Further, what fits the definition, fits the defined. But the definitions of virtue given by saints and philosophers fit grace, since "it makes its subject good, and his work good," and "it is a good quality of the mind, whereby we live righteously," etc. Therefore grace is virtue.
Further, grace is a quality. Now it is clearly not in the "fourth" species of quality; viz. "form" which is the "abiding figure of things," since it does not belong to bodies. Nor is it in the "third," since it is not a "passion nor a passion-like quality," which is in the sensitive part of the soul, as is proved in Physic. viii; and grace is principally in the mind. Nor is it in the "second" species, which is "natural power" or "impotence"; since grace is above nature and does not regard good and evil, as does natural power. Therefore it must be in the "first" species which is "habit" or "disposition." Now habits of the mind are virtues; since even knowledge itself is a virtue after a manner, as stated above (Question [57], Articles [1],2). Therefore grace is the same as virtue.

On the contrary
If grace is a virtue, it would seem before all to be one of the three theological virtues. But grace is neither faith nor hope, for these can be without sanctifying grace. Nor is it charity, since "grace foreruns charity," as Augustine says in his book on the Predestination of the Saints (De Dono Persev. xvi). Therefore grace is not virtue.
I answer that
Some held that grace and virtue were identical in essence, and differed only logically---in the sense that we speak of grace inasmuch as it makes man pleasing to God, or is given gratuitously---and of virtue inasmuch as it empowers us to act rightly. And the Master seems to have thought this (Sent. ii, D 27).But if anyone rightly considers the nature of virtue, this cannot hold, since, as the Philosopher says (Physic. vii, text. 17), "virtue is disposition of what is perfect---and I call perfect what is disposed according to its nature." Now from this it is clear that the virtue of a thing has reference to some pre-existing nature, from the fact that everything is disposed with reference to what befits its nature. But it is manifest that the virtues acquired by human acts of which we spoke above (Question [55], seqq.) are dispositions, whereby a man is fittingly disposed with reference to the nature whereby he is a man; whereas infused virtues dispose man in a higher manner and towards a higher end, and consequently in relation to some higher nature, i.e. in relation to a participation of the Divine Nature, according to 2P 1,4: "He hath given us most great and most precious promises; that by these you may be made partakers of the Divine Nature." And it is in respect of receiving this nature that we are said to be born again sons of God.And thus, even as the natural light of reason is something besides the acquired virtues, which are ordained to this natural light, so also the light of grace which is a participation of the Divine Nature is something besides the infused virtues which are derived from and are ordained to this light, hence the Apostle says (Ep 5,8): "For you were heretofore darkness, but now light in the Lord. Walk then as children of the light." For as the acquired virtues enable a man to walk, in accordance with the natural light of reason, so do the infused virtues enable a man to walk as befits the light of grace.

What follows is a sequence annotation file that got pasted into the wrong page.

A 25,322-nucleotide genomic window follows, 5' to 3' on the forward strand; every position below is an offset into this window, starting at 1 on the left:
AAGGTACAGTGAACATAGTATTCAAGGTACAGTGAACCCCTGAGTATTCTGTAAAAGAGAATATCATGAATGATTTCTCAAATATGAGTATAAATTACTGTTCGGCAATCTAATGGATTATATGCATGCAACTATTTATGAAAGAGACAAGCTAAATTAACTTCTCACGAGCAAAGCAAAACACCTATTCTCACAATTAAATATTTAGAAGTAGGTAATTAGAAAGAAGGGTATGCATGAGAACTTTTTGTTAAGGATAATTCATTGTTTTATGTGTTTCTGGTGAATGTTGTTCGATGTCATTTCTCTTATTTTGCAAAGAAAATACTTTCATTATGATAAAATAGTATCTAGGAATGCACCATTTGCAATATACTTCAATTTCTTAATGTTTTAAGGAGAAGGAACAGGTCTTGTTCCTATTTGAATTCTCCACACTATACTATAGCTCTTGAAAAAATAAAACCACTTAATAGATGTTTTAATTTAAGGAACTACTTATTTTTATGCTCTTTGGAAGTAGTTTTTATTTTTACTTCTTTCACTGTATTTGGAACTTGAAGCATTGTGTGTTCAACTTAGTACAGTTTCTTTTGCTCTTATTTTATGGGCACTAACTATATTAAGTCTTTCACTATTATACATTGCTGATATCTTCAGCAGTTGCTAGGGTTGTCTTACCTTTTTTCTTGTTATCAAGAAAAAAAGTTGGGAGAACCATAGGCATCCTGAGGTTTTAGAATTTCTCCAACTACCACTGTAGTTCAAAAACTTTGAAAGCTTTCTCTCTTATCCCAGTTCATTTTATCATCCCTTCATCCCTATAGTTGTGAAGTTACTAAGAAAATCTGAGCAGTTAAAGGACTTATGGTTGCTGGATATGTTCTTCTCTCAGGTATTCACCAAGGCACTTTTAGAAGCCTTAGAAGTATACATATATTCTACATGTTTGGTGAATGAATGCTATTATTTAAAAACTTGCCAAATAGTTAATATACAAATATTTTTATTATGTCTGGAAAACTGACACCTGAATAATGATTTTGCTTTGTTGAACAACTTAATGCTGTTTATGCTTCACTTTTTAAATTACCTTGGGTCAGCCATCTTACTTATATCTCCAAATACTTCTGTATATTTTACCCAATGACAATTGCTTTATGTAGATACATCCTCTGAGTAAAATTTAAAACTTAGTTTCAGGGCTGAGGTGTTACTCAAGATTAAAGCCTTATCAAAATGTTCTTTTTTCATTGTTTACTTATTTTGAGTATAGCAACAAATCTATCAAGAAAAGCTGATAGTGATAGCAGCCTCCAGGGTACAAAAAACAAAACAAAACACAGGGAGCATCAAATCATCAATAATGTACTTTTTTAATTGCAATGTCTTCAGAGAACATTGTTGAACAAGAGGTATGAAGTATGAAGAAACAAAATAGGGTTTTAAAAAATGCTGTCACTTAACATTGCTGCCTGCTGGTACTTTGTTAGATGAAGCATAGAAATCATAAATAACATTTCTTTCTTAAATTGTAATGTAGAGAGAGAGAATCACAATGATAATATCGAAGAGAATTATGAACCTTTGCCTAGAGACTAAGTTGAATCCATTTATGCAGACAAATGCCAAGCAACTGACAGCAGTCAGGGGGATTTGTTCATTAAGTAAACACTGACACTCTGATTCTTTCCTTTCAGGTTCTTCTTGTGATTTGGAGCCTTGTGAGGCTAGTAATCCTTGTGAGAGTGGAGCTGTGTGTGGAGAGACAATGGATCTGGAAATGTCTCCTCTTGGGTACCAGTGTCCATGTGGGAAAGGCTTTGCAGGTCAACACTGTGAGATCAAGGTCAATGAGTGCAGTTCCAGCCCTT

Reply to Objection: 1. Augustine calls "faith that worketh by charity" grace, since the act of faith of him that worketh by charity is the first act by which sanctifying grace is manifested.
Good is placed in the definition of virtue with reference to its fitness with some pre-existing nature essential or participated. Now good is not attributed to grace in this manner, but as to the root of goodness in man, as stated above.
Grace is reduced to the first species of quality; and yet it is not the same as virtue, but is a certain disposition which is presupposed to the infused virtues, as their principle and root.

Whether grace is in the essence of the soul as in a subject, or in one of the powers?


Objection: 1. It would seem that grace is not in the essence of the soul, as in a subject, but in one of the powers. For Augustine says (Hypognosticon iii [*Among the spurious works of St. Augustine]) that grace is related to the will or to the free will "as a rider to his horse." Now the will or the free will is a power, as stated above (
I 83,2). Hence grace is in a power of the soul, as in a subject.
2. Further, "Man's merit springs from grace" as Augustine says (De Gratia et Lib. Arbit. vi). Now merit consists in acts, which proceed from a power. Hence it seems that grace is a perfection of a power of the soul.
Further, if the essence of the soul is the proper subject of grace, the soul, inasmuch as it has an essence, must be capable of grace. But this is false; since it would follow that every soul would be capable of grace. Therefore the essence of the soul is not the proper subject of grace.
Further, the essence of the soul is prior to its powers. Now what is prior may be understood without what is posterior. Hence it follows that grace may be taken to be in the soul, although we suppose no part or power of the soul---viz. neither the will, nor the intellect, nor anything else; which is impossible.

On the contrary
By grace we are born again sons of God. But generation terminates at the essence prior to the powers. Therefore grace is in the soul's essence prior to being in the powers.
I answer that